7. Look for good communication skills — and the ability to work well with people. How articulate is the consultant? Can he speak clearly — and successfully convey information — to both your IT team and management? “An IT consultant must be business-savvy and possess good communication skills,” says Bruno Scap, the president of Galeas Consulting, a firm specializing in technology management. “He should understand the technology and be able to articulate it in business terms that management can understand,” he continues. “The purpose of technology is to solve business problems, and a competent IT consultant must be equally comfortable in both technical and business settings.”
In addition, “seek someone who is both technically sound and able to interact with others while working collectively and collaboratively.” The last thing you want is to hire a consultant with an attitude problem, who doesn’t work well with others.
8. Find out how they measure results. Before hiring an IT consultant, make sure he is comfortable using a measurement system. “There are numerous methodologies out there that can be used to measure readiness, improvement and overall progress, such as Six Sigma, ITIL and CMM,” notes Ray Zadjmool, principal consultant, Tevora, a management consulting firm specializing in information assurance, governance and compliance services and solutions. “While you may have your own preference, aligning to any methodology shows that a consultant takes his work seriously.”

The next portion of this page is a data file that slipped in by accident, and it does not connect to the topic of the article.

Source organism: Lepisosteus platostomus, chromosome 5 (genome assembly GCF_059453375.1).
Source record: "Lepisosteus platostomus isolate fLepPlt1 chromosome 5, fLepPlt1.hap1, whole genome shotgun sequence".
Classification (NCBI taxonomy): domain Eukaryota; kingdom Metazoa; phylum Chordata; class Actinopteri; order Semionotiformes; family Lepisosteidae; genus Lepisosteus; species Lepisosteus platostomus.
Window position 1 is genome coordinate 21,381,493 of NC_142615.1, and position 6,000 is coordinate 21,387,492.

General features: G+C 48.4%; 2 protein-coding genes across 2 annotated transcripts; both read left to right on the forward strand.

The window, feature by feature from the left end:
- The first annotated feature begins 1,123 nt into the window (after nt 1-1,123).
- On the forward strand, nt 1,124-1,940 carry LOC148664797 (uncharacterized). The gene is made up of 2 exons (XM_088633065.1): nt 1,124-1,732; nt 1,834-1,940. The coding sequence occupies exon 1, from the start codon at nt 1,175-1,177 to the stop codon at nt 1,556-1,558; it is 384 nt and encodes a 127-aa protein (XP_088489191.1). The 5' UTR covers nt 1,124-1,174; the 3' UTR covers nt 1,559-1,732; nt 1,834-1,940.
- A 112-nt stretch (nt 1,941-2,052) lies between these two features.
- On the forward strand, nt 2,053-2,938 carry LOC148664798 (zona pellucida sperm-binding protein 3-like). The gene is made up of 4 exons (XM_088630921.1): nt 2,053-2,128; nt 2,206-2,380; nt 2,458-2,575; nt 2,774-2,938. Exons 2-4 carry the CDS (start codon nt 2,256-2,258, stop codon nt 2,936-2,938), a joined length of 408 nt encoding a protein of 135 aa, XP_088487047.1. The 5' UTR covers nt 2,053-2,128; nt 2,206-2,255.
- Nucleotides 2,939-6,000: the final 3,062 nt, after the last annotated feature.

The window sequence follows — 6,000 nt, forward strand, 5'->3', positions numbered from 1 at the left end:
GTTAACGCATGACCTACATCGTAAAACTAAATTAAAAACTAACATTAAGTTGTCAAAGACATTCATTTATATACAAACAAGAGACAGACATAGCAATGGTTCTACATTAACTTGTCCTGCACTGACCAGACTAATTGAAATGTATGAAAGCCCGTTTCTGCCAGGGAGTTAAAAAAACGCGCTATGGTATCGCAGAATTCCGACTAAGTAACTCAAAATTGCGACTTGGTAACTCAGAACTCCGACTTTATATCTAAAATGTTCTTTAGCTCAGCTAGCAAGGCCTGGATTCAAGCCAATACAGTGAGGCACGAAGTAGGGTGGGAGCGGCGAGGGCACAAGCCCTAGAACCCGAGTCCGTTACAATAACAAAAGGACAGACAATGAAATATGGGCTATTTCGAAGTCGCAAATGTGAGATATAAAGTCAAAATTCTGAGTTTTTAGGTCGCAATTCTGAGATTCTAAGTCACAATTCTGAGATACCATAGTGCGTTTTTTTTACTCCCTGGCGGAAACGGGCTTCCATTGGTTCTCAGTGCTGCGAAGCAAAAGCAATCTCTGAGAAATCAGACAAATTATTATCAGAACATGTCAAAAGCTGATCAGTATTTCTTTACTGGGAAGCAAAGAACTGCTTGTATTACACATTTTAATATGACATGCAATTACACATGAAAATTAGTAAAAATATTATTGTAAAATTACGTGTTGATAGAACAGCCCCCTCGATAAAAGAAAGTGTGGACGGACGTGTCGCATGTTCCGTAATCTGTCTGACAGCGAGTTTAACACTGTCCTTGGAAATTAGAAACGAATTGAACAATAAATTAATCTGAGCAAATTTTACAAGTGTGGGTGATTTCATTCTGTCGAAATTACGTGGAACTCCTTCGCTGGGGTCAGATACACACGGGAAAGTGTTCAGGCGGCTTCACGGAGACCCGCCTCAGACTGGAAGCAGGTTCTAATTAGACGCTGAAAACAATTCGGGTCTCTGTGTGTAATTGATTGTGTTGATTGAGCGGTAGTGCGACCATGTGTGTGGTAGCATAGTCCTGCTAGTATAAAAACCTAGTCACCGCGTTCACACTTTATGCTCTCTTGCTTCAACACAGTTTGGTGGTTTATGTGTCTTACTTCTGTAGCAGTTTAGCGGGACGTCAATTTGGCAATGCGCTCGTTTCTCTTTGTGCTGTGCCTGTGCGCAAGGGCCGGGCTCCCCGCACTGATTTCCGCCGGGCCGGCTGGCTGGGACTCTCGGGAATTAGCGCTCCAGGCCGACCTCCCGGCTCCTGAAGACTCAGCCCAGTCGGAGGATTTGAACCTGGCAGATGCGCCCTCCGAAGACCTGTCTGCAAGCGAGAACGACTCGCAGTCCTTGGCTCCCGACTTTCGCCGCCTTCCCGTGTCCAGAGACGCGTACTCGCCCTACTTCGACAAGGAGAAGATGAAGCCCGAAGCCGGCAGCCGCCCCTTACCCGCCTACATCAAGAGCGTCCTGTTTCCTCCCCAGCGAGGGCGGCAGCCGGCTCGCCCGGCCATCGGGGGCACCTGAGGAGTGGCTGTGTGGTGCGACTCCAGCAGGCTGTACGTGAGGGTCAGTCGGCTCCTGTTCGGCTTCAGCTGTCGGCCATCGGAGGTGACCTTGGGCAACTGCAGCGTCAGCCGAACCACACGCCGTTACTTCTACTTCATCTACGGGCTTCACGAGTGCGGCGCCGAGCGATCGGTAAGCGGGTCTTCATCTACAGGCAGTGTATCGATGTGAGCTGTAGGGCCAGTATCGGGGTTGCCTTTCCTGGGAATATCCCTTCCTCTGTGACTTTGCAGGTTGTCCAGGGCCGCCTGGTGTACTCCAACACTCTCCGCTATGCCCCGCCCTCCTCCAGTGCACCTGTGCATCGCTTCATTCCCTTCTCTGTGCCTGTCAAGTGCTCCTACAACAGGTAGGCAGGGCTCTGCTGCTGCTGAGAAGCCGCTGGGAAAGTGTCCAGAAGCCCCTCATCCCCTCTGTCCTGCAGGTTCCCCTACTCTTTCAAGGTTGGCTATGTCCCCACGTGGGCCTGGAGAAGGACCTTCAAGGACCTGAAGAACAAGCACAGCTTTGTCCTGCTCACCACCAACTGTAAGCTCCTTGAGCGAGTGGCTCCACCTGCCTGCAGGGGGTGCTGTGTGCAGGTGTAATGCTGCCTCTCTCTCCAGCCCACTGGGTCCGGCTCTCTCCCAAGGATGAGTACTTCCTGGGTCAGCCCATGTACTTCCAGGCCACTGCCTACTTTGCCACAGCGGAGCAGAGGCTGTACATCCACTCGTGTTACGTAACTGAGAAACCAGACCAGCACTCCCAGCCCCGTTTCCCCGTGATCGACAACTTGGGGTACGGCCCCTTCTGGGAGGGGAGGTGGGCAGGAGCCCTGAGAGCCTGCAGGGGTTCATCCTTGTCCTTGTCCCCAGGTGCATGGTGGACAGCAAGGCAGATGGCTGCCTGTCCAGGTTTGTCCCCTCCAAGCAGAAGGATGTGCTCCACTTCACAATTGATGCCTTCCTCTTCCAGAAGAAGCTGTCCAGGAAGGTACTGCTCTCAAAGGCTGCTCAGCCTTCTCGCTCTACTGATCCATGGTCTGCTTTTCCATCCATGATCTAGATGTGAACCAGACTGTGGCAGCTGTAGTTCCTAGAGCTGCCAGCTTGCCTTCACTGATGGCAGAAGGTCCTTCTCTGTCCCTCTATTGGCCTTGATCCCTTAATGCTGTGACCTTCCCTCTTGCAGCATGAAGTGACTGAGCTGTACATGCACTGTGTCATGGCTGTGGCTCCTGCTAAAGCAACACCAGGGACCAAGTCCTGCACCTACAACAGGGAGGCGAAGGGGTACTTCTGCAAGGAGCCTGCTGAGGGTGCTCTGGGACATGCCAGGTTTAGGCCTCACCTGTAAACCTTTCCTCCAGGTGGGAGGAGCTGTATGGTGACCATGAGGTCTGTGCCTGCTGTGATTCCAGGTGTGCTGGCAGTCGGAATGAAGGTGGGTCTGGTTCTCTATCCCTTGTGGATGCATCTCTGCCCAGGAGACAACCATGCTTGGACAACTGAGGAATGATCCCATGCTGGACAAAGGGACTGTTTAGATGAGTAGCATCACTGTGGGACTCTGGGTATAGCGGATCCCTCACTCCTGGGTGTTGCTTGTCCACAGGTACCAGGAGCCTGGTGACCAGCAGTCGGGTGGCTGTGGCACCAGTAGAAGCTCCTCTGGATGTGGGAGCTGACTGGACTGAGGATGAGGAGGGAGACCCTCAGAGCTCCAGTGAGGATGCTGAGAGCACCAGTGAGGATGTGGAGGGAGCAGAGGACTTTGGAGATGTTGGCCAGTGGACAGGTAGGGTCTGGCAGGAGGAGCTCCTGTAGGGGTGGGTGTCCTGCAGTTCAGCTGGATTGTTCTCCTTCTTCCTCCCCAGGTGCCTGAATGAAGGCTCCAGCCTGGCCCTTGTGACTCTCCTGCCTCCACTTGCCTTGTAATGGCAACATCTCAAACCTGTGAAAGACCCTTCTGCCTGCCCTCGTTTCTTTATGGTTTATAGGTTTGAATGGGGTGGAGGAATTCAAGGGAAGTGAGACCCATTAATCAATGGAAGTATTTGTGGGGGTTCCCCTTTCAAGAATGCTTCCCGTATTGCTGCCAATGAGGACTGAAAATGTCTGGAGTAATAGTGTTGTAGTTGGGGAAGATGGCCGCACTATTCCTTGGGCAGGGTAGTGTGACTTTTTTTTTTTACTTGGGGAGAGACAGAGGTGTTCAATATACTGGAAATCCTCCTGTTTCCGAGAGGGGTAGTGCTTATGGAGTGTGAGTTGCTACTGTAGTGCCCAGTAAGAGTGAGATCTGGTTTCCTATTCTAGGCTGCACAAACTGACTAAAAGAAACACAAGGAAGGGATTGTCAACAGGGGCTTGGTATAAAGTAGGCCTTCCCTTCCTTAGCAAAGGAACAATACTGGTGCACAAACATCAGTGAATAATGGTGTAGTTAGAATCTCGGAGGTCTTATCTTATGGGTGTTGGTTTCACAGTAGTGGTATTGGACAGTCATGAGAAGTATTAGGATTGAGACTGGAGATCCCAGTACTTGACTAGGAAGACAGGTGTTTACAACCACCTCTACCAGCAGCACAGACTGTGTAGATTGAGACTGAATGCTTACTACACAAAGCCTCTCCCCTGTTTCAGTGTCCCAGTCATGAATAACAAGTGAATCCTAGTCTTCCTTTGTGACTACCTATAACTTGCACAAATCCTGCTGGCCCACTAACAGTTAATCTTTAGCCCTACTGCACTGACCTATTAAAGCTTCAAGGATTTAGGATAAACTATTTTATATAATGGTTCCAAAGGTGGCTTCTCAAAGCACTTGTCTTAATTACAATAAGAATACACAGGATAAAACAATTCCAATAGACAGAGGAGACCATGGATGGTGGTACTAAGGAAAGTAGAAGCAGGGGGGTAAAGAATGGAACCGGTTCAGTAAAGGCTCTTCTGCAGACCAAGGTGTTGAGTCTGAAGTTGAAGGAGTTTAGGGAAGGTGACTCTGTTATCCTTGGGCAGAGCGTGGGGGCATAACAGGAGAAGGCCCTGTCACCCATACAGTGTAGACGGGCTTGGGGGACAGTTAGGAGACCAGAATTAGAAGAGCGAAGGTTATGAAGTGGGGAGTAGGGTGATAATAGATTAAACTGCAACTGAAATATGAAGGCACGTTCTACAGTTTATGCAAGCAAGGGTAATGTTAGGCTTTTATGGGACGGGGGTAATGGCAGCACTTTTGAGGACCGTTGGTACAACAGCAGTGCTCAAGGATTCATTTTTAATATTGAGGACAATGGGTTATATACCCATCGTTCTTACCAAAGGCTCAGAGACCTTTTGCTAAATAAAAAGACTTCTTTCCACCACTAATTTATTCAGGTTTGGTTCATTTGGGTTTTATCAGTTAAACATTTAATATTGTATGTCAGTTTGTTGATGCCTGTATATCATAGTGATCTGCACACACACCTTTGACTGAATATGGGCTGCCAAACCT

5 Questions to Ask Before Hiring an IT Consultant
1. What is your experience with my type and size of business? (See Tip No. 1)
2. Are you familiar and comfortable working with my current hardware? “Yes, I know the axiom that a server is a server, but that is not always the case,” says JR Rodrigues, the CEO of NetCablesPlus, which supplies networking cables and other supplies to IT consultants and systems integrators. “Each manufacturer always puts in its own ‘enhancements’ as differentiators and that can result in different steps to perform the same function. I would prefer to not pay for any learning curve (not only in consulting time, but in errors that might be made at first).”
3. Are you familiar and experienced working with my current software? (“See reasoning outlined in the tips — and then multiply by ten!” says Rodrigues)
4. What are your certifications? “This will provide insight into what they like to do and probably do most of,” he says. “If all of your equipment is Dell and Oracle-based and the consultant is certified in IBM and SQL Server only, it should raise questions.”
5. How do you typically work with clients? Before hiring an IT consultant, it’s important to know how they work. (You can verify or confirm what they say by calling or emailing references.)
Article Provided By: CIO